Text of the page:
From Sanctity to Nymphomania

By: Maria Adell  

On May of 1970, a gossip columnist affirmed that the baby who American star Jean Seberg was waiting was not her husband’s; the real father was an African-American leader of the Black Panthers Party. Nine years later, after Seberg’s suicide, the FBI admitted that the story was a lie, but the choice of the sexual scandal to discredit her allows to talk about how sex was intimately linked to the construction of Seberg’s star image since her beginnings, when she starred in Saint Joan (Otto Preminger, 1957). Halfway between Hollywood and European cinema, and between the so-called sexual "liberation" of the 60s and the feminist revolution of the 70s, Seberg is key to understand the evolution of sexual discourse about the female desire. Since her appearance in Godard’s Breathless, where she shared a long scene in bed with Belmondo, she became a reluctant icon of sexual freedom, but when her star persona evolved from young girl to sophisticated woman, the charming mixture between sexual availability and innocence disappeared and became a pathology. From 1964, when she stars in Lilith, Seberg will play a never-ending list of adulterous and nymphomaniac, as in Birds in Peru (1968), directed by her own husband, the writer Romain Gary, which starts with her having sex with two African-Caribbean men. The analysis of the evolution of her star image will uncover revealing statements about the prevailing hegemonic discourses about female sexuality in terms of age and race in the second half of the twentieth century.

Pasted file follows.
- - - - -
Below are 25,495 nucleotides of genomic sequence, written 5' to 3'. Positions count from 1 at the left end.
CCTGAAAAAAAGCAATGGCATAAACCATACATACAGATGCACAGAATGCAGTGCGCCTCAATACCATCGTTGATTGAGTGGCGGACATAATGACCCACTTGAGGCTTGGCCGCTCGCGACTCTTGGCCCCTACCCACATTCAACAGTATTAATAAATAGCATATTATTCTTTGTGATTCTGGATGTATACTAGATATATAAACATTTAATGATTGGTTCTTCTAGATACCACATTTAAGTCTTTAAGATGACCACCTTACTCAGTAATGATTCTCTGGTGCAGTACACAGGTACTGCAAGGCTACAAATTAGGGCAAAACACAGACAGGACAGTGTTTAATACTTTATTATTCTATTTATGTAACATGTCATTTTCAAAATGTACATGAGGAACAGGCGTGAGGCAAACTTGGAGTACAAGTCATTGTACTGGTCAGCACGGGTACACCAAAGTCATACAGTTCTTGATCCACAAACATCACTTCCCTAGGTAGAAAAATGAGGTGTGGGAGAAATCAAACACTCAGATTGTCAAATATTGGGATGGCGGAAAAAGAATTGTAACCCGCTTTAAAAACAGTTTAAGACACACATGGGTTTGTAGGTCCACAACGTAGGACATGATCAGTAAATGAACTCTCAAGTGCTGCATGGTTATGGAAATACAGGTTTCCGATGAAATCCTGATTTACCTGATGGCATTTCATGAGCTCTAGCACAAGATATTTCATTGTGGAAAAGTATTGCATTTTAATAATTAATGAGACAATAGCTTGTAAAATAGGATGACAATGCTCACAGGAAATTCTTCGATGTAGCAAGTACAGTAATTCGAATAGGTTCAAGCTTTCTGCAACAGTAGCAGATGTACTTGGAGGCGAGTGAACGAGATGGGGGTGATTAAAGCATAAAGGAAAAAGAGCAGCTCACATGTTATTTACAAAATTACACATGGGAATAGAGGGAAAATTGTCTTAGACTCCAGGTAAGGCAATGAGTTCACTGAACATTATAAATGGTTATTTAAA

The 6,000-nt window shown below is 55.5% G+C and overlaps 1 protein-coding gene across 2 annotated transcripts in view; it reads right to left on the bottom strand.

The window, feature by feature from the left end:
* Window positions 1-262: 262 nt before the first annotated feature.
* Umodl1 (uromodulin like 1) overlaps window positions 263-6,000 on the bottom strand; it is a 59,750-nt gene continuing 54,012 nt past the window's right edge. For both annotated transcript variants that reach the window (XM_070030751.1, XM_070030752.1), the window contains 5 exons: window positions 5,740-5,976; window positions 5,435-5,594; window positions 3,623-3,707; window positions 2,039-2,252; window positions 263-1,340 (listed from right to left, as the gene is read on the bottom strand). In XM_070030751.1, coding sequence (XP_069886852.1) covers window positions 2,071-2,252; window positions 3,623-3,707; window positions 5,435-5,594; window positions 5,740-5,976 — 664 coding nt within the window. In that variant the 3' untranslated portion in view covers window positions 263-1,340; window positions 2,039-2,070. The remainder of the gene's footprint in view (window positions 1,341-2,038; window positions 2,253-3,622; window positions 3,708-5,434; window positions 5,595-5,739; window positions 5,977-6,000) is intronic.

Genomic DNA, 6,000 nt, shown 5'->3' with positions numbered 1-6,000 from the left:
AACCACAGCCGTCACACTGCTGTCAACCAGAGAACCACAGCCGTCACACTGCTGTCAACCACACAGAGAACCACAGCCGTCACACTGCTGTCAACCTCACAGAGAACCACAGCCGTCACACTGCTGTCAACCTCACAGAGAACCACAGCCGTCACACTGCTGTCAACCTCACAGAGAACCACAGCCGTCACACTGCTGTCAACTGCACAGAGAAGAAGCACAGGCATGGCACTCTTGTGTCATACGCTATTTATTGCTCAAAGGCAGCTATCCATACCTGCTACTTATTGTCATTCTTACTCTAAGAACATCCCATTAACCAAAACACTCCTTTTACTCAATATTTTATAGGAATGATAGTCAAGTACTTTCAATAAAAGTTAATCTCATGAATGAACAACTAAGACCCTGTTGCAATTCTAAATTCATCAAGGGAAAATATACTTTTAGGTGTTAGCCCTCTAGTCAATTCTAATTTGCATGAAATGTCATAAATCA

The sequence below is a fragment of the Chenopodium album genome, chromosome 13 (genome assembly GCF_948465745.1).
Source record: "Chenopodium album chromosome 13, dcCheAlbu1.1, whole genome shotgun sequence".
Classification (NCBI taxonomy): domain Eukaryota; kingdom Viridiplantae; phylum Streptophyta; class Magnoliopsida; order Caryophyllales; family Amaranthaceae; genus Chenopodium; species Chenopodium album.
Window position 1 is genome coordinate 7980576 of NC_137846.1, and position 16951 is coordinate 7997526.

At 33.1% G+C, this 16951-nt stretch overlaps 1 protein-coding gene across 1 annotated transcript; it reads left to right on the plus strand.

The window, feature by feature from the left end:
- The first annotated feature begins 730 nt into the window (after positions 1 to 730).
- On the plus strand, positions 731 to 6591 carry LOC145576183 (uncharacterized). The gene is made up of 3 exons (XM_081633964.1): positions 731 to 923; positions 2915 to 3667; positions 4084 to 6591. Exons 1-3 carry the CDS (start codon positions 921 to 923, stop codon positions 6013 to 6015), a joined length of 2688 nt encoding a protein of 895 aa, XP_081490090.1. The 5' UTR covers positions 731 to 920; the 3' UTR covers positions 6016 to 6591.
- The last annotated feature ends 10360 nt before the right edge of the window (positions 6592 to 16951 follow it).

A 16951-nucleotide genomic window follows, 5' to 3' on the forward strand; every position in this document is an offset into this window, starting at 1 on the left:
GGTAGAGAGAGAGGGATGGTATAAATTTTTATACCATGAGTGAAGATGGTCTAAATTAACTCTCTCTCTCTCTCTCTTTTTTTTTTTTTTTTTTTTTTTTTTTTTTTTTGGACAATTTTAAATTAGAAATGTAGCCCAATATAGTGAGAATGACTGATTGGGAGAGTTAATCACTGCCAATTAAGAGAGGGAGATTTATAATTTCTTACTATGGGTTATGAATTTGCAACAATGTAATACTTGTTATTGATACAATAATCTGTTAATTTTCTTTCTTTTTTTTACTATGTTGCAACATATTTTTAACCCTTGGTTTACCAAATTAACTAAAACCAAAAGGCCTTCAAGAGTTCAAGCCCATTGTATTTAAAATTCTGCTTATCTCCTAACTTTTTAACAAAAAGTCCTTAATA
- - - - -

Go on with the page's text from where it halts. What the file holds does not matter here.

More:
Jean Seberg, Celebrity studies, Sexuality, Transnational star, Ageing stardom, Race
Media Cultures
Paper Presentation in a Themed Session

Maria Adell

Profesora Doctora Contratada, Estudios Fílmicos, ESCAC - Escuela Superior de Cine y Audiovisuales de Cataluña. Centro adscrito a la UB (Universitat de Barcelona), Spain

PhD in Film Theory and Analysis from the Pompeu Fabra University (Barcelona), with the thesis "A modern star: Jean Seberg, from Preminger to Garrel". Professor of Modern Cinema and History of Spanish Cinema at ESCAC (attached to the UB). I have participated in international conferences with papers about contemporary Spanish actresses, Spanish female film directors and pop icons from the Spanish cinema of the sixties as Marisol. I have published articles about Spanish folkloric musical film stars (an interview with Eva Woods Peiró about her book "White Gypsies:Race and Stardom in Spanish Film Musicals") and also I have collaborated in books with articles about American comedy actresses and actors ("Very Funny Things. Nueva Comedia americana" and "Adam Sandler: la infancia infinita"). Recently, I have joined the research project of Grup CINEMA (Department of Communication of Pompeu Fabra University), with the title: "Women desire under the Franco regime. The gesture of the actress under the censorial coercion". My research interests are: Actresses, Stars, Celebrity Studies, European stardom, Spanish cinema, Transnational Stardom, Gender Studies, Cultural Studies.